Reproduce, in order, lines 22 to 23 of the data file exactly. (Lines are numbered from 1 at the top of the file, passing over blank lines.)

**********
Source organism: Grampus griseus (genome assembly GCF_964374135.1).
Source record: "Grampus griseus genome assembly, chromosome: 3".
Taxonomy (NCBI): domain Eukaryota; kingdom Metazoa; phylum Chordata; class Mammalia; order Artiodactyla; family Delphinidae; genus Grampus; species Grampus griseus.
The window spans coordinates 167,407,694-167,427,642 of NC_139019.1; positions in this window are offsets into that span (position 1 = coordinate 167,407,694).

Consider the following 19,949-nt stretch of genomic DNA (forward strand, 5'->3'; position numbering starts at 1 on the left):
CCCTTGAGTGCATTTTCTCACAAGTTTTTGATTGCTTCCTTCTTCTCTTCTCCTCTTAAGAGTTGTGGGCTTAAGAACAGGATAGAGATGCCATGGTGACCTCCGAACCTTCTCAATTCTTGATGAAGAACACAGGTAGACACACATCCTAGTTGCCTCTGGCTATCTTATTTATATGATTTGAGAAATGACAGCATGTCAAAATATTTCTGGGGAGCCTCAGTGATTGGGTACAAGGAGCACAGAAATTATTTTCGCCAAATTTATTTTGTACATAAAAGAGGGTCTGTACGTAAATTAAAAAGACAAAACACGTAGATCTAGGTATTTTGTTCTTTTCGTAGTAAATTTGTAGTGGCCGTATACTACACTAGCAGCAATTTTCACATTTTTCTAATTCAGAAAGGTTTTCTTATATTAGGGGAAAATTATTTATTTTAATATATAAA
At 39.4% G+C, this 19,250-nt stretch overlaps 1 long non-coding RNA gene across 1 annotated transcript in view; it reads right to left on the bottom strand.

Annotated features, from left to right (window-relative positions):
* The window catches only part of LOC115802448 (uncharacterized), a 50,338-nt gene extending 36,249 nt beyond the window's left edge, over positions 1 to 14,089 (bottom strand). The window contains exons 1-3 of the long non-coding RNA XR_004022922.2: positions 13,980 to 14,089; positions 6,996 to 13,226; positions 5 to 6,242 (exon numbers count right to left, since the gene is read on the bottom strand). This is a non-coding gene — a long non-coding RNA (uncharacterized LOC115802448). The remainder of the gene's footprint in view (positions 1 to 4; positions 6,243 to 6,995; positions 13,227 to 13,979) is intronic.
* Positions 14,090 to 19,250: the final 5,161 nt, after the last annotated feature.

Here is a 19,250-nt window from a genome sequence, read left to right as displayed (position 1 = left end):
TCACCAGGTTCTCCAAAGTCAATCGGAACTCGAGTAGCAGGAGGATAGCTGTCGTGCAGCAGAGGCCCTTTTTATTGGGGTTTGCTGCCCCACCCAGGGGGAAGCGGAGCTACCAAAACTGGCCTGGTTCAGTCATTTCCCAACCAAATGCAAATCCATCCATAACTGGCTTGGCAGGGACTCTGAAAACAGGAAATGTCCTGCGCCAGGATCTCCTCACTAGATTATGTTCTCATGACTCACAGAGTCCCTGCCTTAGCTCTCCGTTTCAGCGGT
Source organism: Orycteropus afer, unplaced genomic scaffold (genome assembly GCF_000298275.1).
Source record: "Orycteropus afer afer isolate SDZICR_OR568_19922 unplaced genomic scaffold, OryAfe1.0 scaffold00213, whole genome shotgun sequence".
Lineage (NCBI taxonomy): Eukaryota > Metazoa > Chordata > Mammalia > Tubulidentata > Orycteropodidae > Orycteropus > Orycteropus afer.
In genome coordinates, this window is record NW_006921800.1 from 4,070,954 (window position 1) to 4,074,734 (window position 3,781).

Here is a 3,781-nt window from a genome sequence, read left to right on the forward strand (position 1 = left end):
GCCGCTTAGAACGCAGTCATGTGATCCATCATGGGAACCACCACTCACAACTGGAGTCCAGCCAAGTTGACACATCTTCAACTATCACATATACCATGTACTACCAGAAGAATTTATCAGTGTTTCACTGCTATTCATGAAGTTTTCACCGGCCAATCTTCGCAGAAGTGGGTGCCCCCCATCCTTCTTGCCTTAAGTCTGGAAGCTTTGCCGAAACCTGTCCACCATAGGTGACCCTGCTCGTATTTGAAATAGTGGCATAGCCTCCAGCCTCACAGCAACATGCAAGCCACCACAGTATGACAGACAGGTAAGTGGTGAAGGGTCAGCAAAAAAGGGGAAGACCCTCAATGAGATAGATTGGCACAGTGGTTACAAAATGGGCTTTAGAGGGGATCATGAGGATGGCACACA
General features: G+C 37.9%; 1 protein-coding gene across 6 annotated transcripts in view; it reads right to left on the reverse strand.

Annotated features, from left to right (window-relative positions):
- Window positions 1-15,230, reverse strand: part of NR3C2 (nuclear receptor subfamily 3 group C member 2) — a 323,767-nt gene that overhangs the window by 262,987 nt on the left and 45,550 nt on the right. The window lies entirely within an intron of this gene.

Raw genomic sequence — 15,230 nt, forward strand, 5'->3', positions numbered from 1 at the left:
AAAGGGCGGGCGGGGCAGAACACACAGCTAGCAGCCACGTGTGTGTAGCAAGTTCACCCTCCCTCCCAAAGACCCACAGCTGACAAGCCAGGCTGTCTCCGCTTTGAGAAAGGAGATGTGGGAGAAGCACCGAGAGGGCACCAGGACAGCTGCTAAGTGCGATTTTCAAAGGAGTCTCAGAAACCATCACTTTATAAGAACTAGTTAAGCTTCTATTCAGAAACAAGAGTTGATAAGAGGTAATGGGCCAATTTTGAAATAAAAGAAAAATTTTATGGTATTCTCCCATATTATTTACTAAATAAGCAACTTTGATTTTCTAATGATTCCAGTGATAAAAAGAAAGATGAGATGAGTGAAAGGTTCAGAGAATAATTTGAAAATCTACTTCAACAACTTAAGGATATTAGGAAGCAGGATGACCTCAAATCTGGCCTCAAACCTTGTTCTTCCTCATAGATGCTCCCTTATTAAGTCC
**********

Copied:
Raw genomic sequence — 15,230 nt, forward strand, 5'->3', positions numbered from 1 at the left:
AAAGGGCGGGCGGGGCAGAACACACAGCTAGCAGCCACGTGTGTGTAGCAAGTTCACCCTCCCTCCCAAAGACCCACAGCTGACAAGCCAGGCTGTCTCCGCTTTGAGAAAGGAGATGTGGGAGAAGCACCGAGAGGGCACCAGGACAGCTGCTAAGTGCGATTTTCAAAGGAGTCTCAGAAACCATCACTTTATAAGAACTAGTTAAGCTTCTATTCAGAAACAAGAGTTGATAAGAGGTAATGGGCCAATTTTGAAATAAAAGAAAAATTTTATGGTATTCTCCCATATTATTTACTAAATAAGCAACTTTGATTTTCTAATGATTCCAGTGATAAAAAGAAAGATGAGATGAGTGAAAGGTTCAGAGAATAATTTGAAAATCTACTTCAACAACTTAAGGATATTAGGAAGCAGGATGACCTCAAATCTGGCCTCAAACCTTGTTCTTCCTCATAGATGCTCCCTTATTAAGTCC